The folks in Elkhart, by the way, want a movie theater renovated. You say, well, exactly what-the Obama folks say this is going to create jobs, this is going to help people.

And I think that the risk — Fred says, it's not going to ameliorate some of the hurt. But when people in the country have such great anxiety about their 401Ks, about job losses, they want to see the government take some steps, and this is a proactive government saying we're taking steps to get you help right now.

BAIER: And, Lynn, last word, in the conference where the House and Senate come together, there isn't real hope that it's going to go down from here, is there?

SWEET: History shows that these things go up, because that's how you put the coalition together. But the point isn't the specific things that the mayor or the governors or might spend it on. And, as Obama has said, there might be stuff that might make jobs but might not seem like good policy. But that is the smallest part of some of the objections to this. The mega-road and bridge projects, that's what they hope — the deadlines are in the bill on it — that's what they hope could at least create jobs.

Big question, balance of tax cuts over spending — still to be resolved.

BAIER: There is a new fight breaking out in Washington over who gets to supervise the census.


UNIDENTIFIED MALE: They shifted to the White House. To me, this politicizes the census, which is not something we should be doing.


BAIER: Who gets to run the numbers in 2010? We will break it down after the break.



REP. CHRIS VAN HOLLEN, D-MD.: I think the issue at the end of the day, we should all agree, is that we want the facts and accuracy in the count. And it seems to me that the more eyes taking a look at this, the better.

HOUSE MINORITY LEADER REP. JOHN BOEHNER, R-OHIO: The Constitution says that every ten years there will be a count of all persons who live in the United States. That means that we need to have an actual count.

And why this has to be moved from the commerce department over to the chief of staff's office — I would think he would have better things to do than to coordinate the census.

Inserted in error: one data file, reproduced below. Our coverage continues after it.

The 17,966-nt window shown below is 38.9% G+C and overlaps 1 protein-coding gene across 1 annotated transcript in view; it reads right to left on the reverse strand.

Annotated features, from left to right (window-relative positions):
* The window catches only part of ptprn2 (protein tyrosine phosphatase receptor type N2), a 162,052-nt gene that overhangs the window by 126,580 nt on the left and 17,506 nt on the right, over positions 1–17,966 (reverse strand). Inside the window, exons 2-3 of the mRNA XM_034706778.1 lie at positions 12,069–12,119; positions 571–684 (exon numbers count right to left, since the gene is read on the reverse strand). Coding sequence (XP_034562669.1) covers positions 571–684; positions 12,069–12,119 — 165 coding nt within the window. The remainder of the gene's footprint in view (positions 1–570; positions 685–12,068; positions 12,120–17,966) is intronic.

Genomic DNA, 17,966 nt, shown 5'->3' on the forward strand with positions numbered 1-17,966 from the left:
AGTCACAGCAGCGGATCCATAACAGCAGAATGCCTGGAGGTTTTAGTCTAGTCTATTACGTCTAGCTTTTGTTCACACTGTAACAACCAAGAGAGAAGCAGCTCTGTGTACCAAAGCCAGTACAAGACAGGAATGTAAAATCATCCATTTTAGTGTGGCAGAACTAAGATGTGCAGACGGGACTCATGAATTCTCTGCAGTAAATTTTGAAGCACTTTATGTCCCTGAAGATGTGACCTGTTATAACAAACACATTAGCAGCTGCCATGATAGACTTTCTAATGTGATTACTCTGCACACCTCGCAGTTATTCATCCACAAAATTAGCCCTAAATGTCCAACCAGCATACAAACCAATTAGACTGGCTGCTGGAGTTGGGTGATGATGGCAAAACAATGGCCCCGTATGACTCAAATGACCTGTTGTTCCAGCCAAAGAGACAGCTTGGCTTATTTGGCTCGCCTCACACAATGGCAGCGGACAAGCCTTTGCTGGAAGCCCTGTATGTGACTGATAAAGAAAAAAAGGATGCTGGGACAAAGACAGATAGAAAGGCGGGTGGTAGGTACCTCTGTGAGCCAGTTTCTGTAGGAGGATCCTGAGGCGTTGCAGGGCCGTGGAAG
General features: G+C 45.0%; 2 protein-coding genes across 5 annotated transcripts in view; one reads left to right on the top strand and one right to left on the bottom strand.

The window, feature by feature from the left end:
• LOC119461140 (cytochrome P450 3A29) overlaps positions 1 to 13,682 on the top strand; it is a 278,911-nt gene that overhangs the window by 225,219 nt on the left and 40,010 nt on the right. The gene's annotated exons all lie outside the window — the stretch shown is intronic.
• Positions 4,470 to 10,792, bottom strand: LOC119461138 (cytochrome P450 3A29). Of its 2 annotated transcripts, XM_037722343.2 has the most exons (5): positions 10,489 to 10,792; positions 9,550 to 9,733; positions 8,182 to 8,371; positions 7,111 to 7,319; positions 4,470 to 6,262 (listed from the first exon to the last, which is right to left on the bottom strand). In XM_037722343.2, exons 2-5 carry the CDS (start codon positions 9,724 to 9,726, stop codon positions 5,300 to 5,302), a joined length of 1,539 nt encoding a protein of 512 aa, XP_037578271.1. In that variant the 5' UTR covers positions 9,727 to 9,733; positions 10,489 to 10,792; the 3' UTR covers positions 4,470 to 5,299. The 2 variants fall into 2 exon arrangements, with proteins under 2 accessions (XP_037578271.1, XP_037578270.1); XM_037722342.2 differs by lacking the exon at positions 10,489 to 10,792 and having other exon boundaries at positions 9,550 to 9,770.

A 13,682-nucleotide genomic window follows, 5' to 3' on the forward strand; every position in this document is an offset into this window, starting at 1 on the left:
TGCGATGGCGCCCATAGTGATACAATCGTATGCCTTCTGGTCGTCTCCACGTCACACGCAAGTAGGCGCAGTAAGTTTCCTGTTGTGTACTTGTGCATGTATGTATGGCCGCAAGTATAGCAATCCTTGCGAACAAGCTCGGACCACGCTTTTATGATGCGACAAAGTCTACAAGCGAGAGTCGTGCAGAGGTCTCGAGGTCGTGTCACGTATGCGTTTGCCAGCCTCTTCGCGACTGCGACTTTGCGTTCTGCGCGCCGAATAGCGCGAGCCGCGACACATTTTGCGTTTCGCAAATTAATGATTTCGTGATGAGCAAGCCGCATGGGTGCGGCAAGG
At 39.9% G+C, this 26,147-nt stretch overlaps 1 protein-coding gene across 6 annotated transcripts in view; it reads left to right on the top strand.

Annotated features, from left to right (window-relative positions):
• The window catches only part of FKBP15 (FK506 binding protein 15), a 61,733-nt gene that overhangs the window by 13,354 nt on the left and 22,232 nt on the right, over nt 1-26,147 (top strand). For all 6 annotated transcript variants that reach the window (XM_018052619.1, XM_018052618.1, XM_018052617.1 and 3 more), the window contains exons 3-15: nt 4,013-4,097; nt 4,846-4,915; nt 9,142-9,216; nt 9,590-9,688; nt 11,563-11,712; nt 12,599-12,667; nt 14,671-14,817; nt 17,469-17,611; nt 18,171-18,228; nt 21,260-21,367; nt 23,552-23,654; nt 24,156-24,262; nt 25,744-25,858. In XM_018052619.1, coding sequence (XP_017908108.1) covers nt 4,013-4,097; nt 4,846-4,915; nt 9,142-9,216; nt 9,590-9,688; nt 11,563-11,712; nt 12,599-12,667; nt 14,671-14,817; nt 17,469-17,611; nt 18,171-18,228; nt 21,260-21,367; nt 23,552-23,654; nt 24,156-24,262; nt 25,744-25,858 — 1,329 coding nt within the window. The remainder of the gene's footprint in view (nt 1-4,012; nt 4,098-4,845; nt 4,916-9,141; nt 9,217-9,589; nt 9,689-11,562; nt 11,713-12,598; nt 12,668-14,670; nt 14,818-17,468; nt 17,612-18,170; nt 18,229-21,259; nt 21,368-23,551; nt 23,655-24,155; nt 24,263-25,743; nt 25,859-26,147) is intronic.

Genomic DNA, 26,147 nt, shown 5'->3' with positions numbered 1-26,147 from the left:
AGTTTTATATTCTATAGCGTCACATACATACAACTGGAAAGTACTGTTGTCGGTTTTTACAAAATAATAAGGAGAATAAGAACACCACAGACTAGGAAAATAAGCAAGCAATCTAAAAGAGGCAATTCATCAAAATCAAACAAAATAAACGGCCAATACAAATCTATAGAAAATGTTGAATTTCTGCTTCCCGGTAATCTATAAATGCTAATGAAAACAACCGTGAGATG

BAIER: They are talking about the 2010 Census and the supervision of the census being moved to White House Chief of Staff Rahm Emanuel inside the White House, really trumping, if you will, the commerce department. At least that's one of the proposals out there.

The White House says from the first days of the transition the census has been a priority for the president and a process he wanted to reevaluate, but they really won't say why the switch.

We're back with the panel. Fred, why is this morning?

BARNES: The census is enormously important. You start with the Electoral College. It can determine whether some state holds on to one of its votes in the Electoral College or loses it to another state.

Remember Utah wanted another vote in the Electoral College and came so close to getting that fourth congressional seat, which would have given it one more. But the census in 2000 would not count Mormon young people who were overseas on their missions.

So it's enormously important in the Electoral College, in spending, because so many spending programs are based on what the population of a state or a district is.

And then it's congressional redistricting as well. It depends on what the population is in some place.

So it's enormously important. And what I want to hear from is Judd Gregg, the nominee for the Commerce Department. I can't believe that he would stand by and take this job from Barack Obama if is he going to have his work superintended by Rahm Emanuel in the White House.

BAIER: Lynn, it's how this count would happen, right?

SWEET: We have a few issues here. First of all, just in supervisory matters here, if I can clear this up, it is not a foregone conclusion that the Chief of Staff Rahm Emanuel is going to have any hands on work here.

What happened was that when Richardson inflamed out as the commerce nominee and Gregg came in, there was a lot of concern by people who were deeply involved in census issues, Democrats, because Gregg was seen as somebody as not as friendly to census issues as they would like.

I think what happened is that the White House said that we'll be involved with senior management. I do think it's a little bit different than saying there is going to be run out of the White House. What it means is, for the moment, they had to take care of their Democratic brothers and sisters just to get him through confirmation.

BAIER: Because there is a different way to count. They can estimate different areas?

SWEET: Now we go to an issue that has been around for years and years. That's what Representative Boehner was talking about — do we literally count you and you and you, or do we use something called "statistical sampling," where we could extrapolate where people live in some places where it's hard to get them.

BAIER: Which arguably could help Democratic constituents?

SWEET: Because the place where you need statistical sampling is an area where it is hard to find people. And what do you think? Those are places that are usually Democratic strongholds. That argument exists independent of who is going to really run the show.

BAIER: Juan?

WILLIAMS: There is a lot of pressure coming from Hispanics and blacks on the White House and on President Obama specifically. Loud voices like Barbara Lee saying you are putting a Republican in, and that's good for bipartisanship, but you may end up sacrificing the census and damaging Democratic efforts going forward.